"This week, Newsmax, whose founder, Christopher Ruddy, is a close associate of President Trump, filed a petition urging the Federal Communications Commission to deny the Sinclair-Tribune combination. One America News Network, a cable network that has championed the Trump administration's agenda, and The Blaze, a news and entertainment network started by Glenn Beck, have also pressed for a careful assessment of the merger.
"'A free and diverse press, a bedrock principle of American democracy, will be crippled by this proposed merger,' Newsmax said in its filing. 'The level of media concentration proposed by this transaction will homogenize the content available to US consumers, eliminate unique viewpoints and reduce press diversity, especially in the delivery of local news.'"
Dish Network and Ride Television have also expressed their opposition.
Sinclair's Bias Interferes With the News
Sinclair's rise has been accompanied by frequent evidence of its favoritism of right-wing candidates and willingness to slant the news.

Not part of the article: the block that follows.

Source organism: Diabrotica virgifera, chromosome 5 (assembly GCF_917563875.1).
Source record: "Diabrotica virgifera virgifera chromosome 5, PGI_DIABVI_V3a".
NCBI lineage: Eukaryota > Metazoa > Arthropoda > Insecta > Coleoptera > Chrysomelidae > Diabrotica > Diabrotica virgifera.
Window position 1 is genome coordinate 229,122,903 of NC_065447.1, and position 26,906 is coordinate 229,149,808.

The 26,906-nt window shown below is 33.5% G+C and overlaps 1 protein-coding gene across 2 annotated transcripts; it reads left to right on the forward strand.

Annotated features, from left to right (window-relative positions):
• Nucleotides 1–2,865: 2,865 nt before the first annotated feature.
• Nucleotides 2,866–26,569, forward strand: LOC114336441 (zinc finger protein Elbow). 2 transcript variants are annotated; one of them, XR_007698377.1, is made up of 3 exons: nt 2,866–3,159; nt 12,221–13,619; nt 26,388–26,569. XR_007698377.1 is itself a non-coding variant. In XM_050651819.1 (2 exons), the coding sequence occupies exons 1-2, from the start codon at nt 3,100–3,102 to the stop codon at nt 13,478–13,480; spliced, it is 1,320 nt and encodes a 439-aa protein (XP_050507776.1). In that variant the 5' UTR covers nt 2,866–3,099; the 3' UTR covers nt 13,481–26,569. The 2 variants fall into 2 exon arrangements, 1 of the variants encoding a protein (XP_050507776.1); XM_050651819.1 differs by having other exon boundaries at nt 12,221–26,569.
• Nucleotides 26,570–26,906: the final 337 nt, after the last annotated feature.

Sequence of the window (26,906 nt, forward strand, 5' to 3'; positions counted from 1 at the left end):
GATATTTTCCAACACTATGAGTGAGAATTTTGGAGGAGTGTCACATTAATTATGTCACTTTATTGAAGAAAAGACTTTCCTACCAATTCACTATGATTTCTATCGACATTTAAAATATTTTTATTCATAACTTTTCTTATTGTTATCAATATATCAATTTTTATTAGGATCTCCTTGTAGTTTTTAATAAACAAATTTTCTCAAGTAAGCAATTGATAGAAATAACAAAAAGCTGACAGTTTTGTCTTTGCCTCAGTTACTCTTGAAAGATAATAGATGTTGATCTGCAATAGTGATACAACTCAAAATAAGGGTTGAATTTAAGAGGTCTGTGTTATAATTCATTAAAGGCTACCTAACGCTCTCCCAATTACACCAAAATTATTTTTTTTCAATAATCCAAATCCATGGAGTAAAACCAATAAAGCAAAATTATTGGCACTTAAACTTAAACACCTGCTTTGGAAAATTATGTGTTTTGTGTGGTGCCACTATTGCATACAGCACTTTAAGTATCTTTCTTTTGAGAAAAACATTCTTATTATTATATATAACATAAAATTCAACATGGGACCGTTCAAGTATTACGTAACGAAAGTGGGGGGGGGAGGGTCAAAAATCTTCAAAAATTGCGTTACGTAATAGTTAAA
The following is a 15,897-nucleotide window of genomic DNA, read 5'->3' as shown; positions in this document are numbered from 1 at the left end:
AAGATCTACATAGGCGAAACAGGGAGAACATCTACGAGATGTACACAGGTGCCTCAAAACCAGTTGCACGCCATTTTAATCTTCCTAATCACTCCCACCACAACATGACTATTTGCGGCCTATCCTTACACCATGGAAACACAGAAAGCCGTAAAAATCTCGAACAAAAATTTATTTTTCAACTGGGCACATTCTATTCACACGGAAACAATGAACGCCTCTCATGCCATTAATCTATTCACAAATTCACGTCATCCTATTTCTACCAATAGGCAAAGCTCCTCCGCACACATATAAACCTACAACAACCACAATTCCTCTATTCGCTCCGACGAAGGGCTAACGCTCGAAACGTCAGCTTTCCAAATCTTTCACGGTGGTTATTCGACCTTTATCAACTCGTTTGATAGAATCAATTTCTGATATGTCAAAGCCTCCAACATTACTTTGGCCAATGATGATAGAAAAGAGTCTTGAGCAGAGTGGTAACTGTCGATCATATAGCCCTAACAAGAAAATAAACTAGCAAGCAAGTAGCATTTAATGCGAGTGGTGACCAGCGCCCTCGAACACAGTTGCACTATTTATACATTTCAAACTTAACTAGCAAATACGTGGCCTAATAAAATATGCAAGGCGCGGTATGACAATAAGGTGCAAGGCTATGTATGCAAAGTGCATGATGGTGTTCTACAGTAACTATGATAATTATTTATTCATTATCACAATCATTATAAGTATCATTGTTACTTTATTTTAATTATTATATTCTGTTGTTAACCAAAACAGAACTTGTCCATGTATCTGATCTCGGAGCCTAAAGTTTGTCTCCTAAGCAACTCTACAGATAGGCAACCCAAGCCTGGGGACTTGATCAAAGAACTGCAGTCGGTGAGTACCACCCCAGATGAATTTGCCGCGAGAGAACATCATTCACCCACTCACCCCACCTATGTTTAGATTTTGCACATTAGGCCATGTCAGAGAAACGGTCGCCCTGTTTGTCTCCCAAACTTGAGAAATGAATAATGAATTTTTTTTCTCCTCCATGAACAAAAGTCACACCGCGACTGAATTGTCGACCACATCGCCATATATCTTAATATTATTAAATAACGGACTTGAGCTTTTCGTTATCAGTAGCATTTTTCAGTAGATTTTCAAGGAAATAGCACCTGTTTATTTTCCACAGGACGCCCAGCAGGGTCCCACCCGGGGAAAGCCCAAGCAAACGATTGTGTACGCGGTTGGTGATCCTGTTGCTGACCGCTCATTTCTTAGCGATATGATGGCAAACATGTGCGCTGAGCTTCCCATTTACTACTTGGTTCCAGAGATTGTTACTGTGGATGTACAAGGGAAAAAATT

The company and its executives have consistently funded right-wing political candidates, according to the Center for Responsive Politics.
In April 2004, Sinclair refused to let its stations broadcast a special "Nightline" episode, produced by the ABC television network, that was devoted to reading the names of soldiers who had died in "Operation Iraqi Freedom." It also directed its stations to air an anti-Kerry program ahead of the 2004 presidential election.
Sinclair stations are forced to make room for "must run" segments produced by the company, such as brashly right-wing video op-eds from Sinclair executive Mark Hyman and the station's chief political analyst (and senior advisor to Trump's campaign) Boris Epshteyn, who memorably claimed that President Obama won North Carolina because of voter fraud.